A new trial will find out if teaching teenagers real-world maths such as estimating the cost of a gas bill or calculating the interest on a bank account can improve their maths GCSE results, the Education Endowment Foundation (EEF) announced today.
10,000 pupils in 130 English schools will take part in the evaluation of Young Enterprise’s Maths in Context programme which provides teachers with training and a set of lesson plans to help them teach maths in real-world contexts.
Around a quarter of questions in GCSE maths exams involve applying maths to real-world contexts, but most students only achieve a grade E or F in these questions. This suggests that many find it difficult to apply the maths skills they have learnt in class to real-world contexts. It is hoped that by focusing on how maths can be used at a personal level, pupils taking part will find it more engaging and relevant to real life, as well developing essential financial literacy skills.
The grant to evaluate Maths in Context is part of a £700,000 fund the EEF launched with the Money Advice Service to explore ways to give school pupils the tools and information they need to manage their money well. It is one of six new randomised controlled trials announced today
EAL funding round
Three of these new EEF trials will test different ways to improve the attainment of pupils who speak English as an additional language (EAL) and have been funded as part of a £2m fund the EEF launched with Unbound Philanthropy and The Bell Foundation. It draws on previous research from Oxford University, commissioned by the three funders that found that there is a significant variation in the results achieved by pupils classified as EAL. While many EAL pupils catch-up with their peers by the age of 16, some groups do not and are at particular risk of underachieving
Family SKILLS, coordinated by Learning Unlimited and Campaign for Learning in partnership with the Family Learning Local Authority Group (FLLAG), will focus on parental engagement to improve the literacy skills of reception class pupils with EAL and their parents. Parents will be helped to develop their own literacy and language skills so they feel more confident about supporting their child’s learning at home. In addition, families will be given an introduction to the education system in England and the culture of schools, as well as advice on how to make the most of bilingualism. The trial will focus on those identified as underachieving and will involve 6,300 pupils.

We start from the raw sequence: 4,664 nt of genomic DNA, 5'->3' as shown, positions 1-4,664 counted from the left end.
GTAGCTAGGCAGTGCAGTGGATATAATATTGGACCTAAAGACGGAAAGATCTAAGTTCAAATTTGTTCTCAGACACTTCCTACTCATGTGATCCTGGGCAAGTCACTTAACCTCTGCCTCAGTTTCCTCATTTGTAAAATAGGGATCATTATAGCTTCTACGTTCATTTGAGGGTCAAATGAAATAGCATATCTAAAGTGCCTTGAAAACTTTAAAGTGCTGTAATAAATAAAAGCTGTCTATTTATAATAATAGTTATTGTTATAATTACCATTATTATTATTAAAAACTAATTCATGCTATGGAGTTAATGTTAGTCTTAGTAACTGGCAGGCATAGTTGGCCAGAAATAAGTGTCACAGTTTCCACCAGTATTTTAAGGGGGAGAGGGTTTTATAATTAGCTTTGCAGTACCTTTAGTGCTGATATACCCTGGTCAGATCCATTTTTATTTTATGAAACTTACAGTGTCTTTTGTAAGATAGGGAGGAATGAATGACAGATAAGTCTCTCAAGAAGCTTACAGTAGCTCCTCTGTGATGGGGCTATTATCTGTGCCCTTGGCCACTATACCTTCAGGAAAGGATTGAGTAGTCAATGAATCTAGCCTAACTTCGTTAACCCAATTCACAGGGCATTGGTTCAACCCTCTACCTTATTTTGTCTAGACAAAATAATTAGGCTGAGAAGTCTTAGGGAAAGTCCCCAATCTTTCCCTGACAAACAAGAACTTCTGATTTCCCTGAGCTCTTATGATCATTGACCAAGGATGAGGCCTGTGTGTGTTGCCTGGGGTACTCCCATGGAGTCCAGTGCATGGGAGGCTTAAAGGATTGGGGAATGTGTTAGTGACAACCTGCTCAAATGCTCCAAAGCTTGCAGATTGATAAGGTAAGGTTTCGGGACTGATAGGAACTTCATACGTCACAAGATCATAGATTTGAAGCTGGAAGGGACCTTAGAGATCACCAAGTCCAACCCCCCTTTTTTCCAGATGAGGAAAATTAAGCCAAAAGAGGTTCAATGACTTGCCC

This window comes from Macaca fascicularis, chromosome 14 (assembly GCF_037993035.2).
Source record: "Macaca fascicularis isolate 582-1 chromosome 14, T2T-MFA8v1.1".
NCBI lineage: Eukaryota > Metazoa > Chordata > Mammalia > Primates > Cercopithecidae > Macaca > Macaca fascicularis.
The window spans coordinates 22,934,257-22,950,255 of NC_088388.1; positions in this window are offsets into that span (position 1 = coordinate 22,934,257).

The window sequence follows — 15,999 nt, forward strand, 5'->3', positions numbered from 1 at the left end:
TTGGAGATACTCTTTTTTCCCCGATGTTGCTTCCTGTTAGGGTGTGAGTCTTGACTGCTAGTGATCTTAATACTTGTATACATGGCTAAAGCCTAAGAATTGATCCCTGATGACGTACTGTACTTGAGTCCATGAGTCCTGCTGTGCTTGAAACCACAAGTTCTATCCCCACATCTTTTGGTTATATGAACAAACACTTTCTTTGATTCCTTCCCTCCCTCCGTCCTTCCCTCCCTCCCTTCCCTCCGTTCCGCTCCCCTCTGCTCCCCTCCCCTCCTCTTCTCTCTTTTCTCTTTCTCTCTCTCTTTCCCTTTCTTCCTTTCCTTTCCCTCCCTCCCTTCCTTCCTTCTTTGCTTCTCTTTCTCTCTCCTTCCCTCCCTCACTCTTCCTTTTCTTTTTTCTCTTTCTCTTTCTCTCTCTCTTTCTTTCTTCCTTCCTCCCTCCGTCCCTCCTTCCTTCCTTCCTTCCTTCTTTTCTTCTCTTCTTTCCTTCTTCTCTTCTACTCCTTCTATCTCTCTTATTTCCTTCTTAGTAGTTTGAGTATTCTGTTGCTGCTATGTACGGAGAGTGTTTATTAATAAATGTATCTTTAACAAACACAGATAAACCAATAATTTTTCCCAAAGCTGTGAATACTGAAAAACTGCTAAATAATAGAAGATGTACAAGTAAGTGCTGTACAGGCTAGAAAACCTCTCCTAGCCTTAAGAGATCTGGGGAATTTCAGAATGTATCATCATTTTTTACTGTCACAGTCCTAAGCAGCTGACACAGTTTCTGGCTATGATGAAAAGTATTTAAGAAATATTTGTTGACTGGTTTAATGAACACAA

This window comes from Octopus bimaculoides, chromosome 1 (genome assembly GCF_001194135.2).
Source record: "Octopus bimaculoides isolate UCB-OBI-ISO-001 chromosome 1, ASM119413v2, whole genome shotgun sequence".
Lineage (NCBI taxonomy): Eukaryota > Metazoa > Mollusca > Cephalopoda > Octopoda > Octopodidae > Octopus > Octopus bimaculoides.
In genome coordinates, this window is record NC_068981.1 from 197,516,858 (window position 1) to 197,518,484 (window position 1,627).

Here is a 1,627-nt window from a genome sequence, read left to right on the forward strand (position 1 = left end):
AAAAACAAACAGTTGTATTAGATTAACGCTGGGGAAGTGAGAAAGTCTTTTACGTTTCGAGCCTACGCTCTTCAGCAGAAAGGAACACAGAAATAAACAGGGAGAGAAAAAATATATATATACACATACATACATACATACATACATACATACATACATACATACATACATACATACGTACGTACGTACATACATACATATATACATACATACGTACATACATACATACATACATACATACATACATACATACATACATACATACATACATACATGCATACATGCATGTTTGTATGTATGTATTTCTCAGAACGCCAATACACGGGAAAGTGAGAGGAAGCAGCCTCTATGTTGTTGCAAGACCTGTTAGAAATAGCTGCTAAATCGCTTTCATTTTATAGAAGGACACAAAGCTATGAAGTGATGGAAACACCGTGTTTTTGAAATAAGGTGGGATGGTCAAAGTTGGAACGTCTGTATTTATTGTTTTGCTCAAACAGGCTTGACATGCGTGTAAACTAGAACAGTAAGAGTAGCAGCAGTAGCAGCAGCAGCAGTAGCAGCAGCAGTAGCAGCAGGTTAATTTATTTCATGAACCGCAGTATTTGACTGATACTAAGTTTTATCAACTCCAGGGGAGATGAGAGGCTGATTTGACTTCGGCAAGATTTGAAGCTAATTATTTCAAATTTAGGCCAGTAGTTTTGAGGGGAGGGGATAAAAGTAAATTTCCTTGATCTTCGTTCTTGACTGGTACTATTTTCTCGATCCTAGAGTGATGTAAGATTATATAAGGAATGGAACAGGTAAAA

Additional grants to Challenge Partners and Enfield Council will fund trials of two different programmes that train teachers to support their EAL pupils in the classroom
- Through three days of training, EAL in the mainstream classroom (delivered byChallenge Partners)helps teachers of Year 10 classes to plan lessons with EAL pupils in mind, develop specific resources for these pupils and differentiate between pupils with different language skills.
- Integrating English (delivered by Enfield Council), gives four days of training to Years 5 and 6 teachers to enable them to teach a functional approach to linguistics and grammar.
Round 9 general funding round
Two of the six grants announced today are part of the EEF’s general funding round. Achievement for All is a whole-school approach to closing the attainment gap between children deemed vulnerable to underachievement – including those on free school meals and those with special educational needs – and their peers
This programme focuses on four elements: leadership; teaching and learning; structured conversations with parents and carers; and wider outcomes like enjoyment and engagement. Every school that takes part in the intervention will receive bespoke content and coaching, based on analysis of their individual data and their own perceived issues.
Delivery will focus on primary schools in the North East as part of the EEF’s five-year campaign to improve literacy levels in the region
Finally, a grant to the University of Oxford, UCL Institute of Education and A+ Education will allow an independent evaluation of a strategy to improve language and social emotional development in three and four year olds. The programme supports early years practitioners to use research-validated assessment tools as a framework for evaluating and improving quality within their settings in areas known to predict children’s later development; and for developing their own knowledge and skills